New Estimates of the Equilibrium Exchange Rate: The Case for the Chinese Renminbi
AbstractWe estimate the equilibrium exchange rate (EER) of the Chinese renminbi (RMB) vis-a-vis the U.S. dollar from 1992 to 2008. In contrast to the recent empirical studies on the EER employing a large cross-country analysis, we focus on the supply side real factors in estimating the EER by extending the Yoshikawa (1990) model. To better reflect China's processing exports in the context of growing intra-regional trade in Asia, we incorporate in the empirical analysis the source country breakdown data on import prices and input coefficients of intermediate inputs by constructing an annual new International Input-Output (IIO) table for the period from 1992 to 2008. The results show that the EER of Chinese RMB appreciates sharply from 2005 to 2008, suggesting that the current RMB exchange rate has been substantially undervalued and should be revalued by 65 percent from the year 2000 level. Such sharp appreciation of the EER corresponds to the dramatic increase in China's current account surplus from the mid-2000s, especially against the United States, which is ascribed to the significant improvement of both labor and intermediate input coefficients in China.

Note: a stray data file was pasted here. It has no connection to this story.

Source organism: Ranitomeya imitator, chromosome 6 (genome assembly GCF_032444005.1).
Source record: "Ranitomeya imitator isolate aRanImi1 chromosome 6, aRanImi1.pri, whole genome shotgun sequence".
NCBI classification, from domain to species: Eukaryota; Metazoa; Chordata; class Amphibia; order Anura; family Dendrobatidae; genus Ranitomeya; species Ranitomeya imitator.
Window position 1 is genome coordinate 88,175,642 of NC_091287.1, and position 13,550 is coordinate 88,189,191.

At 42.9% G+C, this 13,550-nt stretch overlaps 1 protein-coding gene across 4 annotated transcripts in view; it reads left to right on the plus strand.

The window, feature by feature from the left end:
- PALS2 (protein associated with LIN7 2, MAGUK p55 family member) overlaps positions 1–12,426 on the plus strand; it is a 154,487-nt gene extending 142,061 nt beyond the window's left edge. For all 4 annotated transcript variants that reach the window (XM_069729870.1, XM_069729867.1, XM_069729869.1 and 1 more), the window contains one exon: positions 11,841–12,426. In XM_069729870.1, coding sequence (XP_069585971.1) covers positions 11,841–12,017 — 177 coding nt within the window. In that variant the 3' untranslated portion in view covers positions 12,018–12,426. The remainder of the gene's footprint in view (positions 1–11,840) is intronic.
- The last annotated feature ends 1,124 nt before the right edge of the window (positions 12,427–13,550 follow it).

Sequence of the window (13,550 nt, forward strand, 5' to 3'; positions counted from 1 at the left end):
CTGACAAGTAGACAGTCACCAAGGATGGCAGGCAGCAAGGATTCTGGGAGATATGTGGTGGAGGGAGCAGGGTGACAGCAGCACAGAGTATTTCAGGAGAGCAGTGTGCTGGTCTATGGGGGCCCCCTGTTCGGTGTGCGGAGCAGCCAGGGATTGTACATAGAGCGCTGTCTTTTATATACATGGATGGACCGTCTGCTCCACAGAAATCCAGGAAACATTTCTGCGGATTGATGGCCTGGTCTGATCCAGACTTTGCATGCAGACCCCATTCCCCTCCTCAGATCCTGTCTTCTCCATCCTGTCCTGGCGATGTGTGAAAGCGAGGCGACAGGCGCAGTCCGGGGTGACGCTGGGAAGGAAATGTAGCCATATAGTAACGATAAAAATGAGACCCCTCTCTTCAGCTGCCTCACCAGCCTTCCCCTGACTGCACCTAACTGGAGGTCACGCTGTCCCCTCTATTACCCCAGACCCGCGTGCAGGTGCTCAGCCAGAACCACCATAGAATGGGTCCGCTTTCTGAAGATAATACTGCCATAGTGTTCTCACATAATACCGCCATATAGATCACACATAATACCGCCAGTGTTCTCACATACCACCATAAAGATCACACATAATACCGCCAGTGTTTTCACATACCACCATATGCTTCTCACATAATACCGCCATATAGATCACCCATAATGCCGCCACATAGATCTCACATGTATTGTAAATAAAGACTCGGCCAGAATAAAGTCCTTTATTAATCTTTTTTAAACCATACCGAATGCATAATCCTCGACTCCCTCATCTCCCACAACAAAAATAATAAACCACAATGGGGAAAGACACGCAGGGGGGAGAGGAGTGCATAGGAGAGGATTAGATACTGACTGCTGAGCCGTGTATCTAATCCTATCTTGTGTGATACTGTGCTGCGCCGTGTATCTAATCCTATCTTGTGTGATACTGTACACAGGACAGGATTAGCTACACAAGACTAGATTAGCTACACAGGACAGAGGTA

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Bibliographic InfoArticle provided by Wiley Blackwell in its journal The World Economy.
Volume (Year): 35 (2012)
Issue (Month): 4 (04)
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Web page: http://www.blackwellpublishing.com/journal.asp?ref=0378-5920
Other versions of this item:
- SATO Kiyotaka & SHIMIZU Junko & Nagendra SHRESTHA & Zhaoyong ZHANG, 2010. "New Estimates of the Equilibrium Exchange Rate: The case for the Chinese renminbi," Discussion papers 10045, Research Institute of Economy, Trade and Industry (RIETI).
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